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'Tis the sea-bird, sea-bird, sea-bird,
Who watches their course who so mildly
Who hovers on high o'er the lover
And her who has clung to his neck? Whose wing is the wing that can cover With its shadow the foundering wreck? 'Tis the sea-bird, sea-bird, sea-bird.
My eye in the light of the billow,
My wing in the wake of the wave,
My foot on the iceberg has lighted,
I'm the sea-bird, sea-bird, sea-bird,
XLIX.-WHY THUS LONGING?
WHY thus longing, thus for ever sighing,
All thy restless yearnings it would still;
Poor, indeed, thou must be, if around thee
Thou no ray of light and joy canst throw; If no silken cord of love hath bound thee
To some little world through weal and woe; If no dear eyes thy fond love can brighten, No fond voices answer to thine own; If no brother's sorrow thou canst lighten, By daily sympathy and gentle tone.
Not by deeds that win the crowd's applauses,
Canst thou win and wear the immortal crown.
Dost thou revel in the rosy morning,
When all nature hails the lord of light, And his smile, the mountain tops adorning, Robes yon fragrant fields in radiance bright?
LI.-DUTY OF A CHIEF MAGISTRATE.
1. GENTLEMEN, we live under a Constitution. It has made us what we are. What has carried the American flag all over the world? What has constituted that unit of commerce that, wherever the stripes and stars are seen, they signify that it is America, and united America? What is it now that represents us so respectably all over Europe, in London at this moment and all over the world? What is it but the result of those commercial regulations which bound us all together and made our commerce the same commerce; which made all the States-New York, Massachusetts, South Carolina-in the aspect of our foreign relations, the same country, without division, distraction or separation? Now, gentlemen, this was the original design of the Constitution. We, in our day, must see that this spirit is made to pervade the whole administration of the government. The Constitution of the United States, to keep us united, to keep flowing in our hearts a fraternal feeling, must be administered in the spirit of it.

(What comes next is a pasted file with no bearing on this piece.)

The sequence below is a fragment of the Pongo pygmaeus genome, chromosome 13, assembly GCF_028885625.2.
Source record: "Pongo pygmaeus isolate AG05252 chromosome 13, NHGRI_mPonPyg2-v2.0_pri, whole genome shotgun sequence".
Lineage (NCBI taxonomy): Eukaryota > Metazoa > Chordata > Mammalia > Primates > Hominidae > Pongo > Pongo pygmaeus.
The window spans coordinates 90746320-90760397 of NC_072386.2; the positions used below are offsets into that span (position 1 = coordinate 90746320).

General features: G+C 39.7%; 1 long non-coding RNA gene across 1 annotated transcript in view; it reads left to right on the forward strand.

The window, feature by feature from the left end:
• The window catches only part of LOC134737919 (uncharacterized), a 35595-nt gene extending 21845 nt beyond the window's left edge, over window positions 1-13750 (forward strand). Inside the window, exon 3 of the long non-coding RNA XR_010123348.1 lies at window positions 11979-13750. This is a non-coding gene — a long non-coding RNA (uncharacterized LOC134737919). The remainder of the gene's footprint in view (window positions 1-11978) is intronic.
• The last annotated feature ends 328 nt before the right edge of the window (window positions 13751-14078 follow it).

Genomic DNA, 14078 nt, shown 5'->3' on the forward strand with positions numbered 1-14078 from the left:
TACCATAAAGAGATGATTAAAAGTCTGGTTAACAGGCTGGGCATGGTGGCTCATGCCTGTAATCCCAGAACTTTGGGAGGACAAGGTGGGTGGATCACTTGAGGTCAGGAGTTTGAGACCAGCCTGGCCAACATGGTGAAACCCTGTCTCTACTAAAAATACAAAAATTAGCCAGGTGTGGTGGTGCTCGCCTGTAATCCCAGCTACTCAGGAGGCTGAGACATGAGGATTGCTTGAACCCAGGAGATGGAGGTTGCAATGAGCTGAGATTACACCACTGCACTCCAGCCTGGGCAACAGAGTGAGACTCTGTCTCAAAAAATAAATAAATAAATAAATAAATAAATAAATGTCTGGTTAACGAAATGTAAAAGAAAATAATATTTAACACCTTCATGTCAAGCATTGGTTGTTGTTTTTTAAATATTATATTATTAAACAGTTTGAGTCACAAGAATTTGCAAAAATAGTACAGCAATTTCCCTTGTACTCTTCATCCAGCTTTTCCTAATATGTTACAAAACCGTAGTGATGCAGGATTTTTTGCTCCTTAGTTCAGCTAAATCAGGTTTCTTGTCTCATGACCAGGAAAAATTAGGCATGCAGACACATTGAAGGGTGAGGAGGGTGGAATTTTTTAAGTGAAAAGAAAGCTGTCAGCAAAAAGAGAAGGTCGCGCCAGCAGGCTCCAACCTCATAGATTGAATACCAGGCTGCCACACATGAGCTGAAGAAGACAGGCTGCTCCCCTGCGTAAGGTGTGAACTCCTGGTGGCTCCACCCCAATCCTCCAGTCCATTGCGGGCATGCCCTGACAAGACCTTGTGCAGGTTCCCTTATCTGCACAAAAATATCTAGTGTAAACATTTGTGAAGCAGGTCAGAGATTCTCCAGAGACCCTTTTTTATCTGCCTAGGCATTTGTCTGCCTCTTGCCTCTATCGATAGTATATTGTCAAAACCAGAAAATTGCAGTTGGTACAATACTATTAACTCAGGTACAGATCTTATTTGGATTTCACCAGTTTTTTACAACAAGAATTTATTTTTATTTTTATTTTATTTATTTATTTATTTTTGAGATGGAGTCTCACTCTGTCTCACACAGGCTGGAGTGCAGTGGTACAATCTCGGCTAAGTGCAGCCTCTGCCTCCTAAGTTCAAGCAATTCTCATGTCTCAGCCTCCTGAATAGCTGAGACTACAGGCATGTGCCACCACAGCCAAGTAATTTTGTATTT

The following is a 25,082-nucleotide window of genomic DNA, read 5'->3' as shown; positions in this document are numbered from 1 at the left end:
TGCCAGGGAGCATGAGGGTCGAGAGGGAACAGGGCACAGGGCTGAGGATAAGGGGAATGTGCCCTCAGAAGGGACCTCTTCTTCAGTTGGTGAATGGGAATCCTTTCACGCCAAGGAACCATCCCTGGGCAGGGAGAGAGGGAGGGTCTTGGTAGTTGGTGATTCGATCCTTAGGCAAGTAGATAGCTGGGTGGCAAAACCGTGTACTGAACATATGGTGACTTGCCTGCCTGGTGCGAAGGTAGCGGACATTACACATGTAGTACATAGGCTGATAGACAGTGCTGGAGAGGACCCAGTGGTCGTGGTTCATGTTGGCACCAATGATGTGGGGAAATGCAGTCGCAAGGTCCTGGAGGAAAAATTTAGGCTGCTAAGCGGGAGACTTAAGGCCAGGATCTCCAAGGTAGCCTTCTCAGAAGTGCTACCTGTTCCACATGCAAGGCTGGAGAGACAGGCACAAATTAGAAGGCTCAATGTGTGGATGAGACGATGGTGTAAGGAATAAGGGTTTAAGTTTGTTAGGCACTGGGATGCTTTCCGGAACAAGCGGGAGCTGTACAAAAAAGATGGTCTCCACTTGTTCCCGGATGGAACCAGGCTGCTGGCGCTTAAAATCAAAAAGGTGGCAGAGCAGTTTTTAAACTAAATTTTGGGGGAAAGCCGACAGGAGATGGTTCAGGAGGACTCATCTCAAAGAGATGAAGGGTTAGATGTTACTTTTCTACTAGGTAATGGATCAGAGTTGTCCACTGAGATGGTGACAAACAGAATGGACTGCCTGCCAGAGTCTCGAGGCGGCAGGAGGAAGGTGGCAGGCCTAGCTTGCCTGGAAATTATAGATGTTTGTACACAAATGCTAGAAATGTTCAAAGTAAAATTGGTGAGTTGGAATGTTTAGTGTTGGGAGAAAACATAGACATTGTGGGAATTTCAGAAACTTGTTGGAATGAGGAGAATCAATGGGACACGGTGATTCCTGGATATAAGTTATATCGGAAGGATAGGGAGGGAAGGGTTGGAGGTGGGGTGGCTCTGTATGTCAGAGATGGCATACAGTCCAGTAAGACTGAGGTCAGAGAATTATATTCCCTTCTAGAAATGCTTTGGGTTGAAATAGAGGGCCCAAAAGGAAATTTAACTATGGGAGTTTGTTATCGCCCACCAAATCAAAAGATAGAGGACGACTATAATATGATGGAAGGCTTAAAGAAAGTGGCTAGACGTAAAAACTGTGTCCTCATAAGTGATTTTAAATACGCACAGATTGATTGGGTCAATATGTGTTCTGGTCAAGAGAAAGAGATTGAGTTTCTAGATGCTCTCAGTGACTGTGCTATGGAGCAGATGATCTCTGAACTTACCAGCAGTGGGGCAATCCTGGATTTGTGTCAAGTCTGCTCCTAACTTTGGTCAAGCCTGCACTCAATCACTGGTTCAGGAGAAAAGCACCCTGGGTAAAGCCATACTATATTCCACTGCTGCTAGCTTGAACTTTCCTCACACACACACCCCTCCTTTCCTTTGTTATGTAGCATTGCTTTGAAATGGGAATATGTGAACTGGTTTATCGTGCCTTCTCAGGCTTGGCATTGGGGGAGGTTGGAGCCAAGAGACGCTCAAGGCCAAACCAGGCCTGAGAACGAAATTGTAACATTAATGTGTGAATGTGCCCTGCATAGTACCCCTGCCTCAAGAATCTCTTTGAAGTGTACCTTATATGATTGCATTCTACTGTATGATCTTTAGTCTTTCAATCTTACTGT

2. And if I wish to have the spirit of the Constitution in its living, speaking, animated form, I would refer always, always, to the administration of the first president, George Washington; and if I were now, fellow-citizens, to form the ideal of a patriot president, I would draw his master strokes and copy his design. I would present this picture before me as a constant study for life. I would present his policy, alike liberal, just, narrowed down to no sectional interests, bound down to no personal objects, held to no locality, but broad and generous and open; as expansive as the air which is wafted by the winds of heaven from one part of the country to another. I would draw a picture of his foreign policy-just, steady, stately, but, withal, proud and lovely and glorious. No man could say, in his day, that the broad escutcheon of the honor of the Union could receive either injury or damage, or even contumely or disrespect. His own character gave character to the foreign relations of the country. He upheld every interest of his country in even the proudest nations of Europe, and, while reso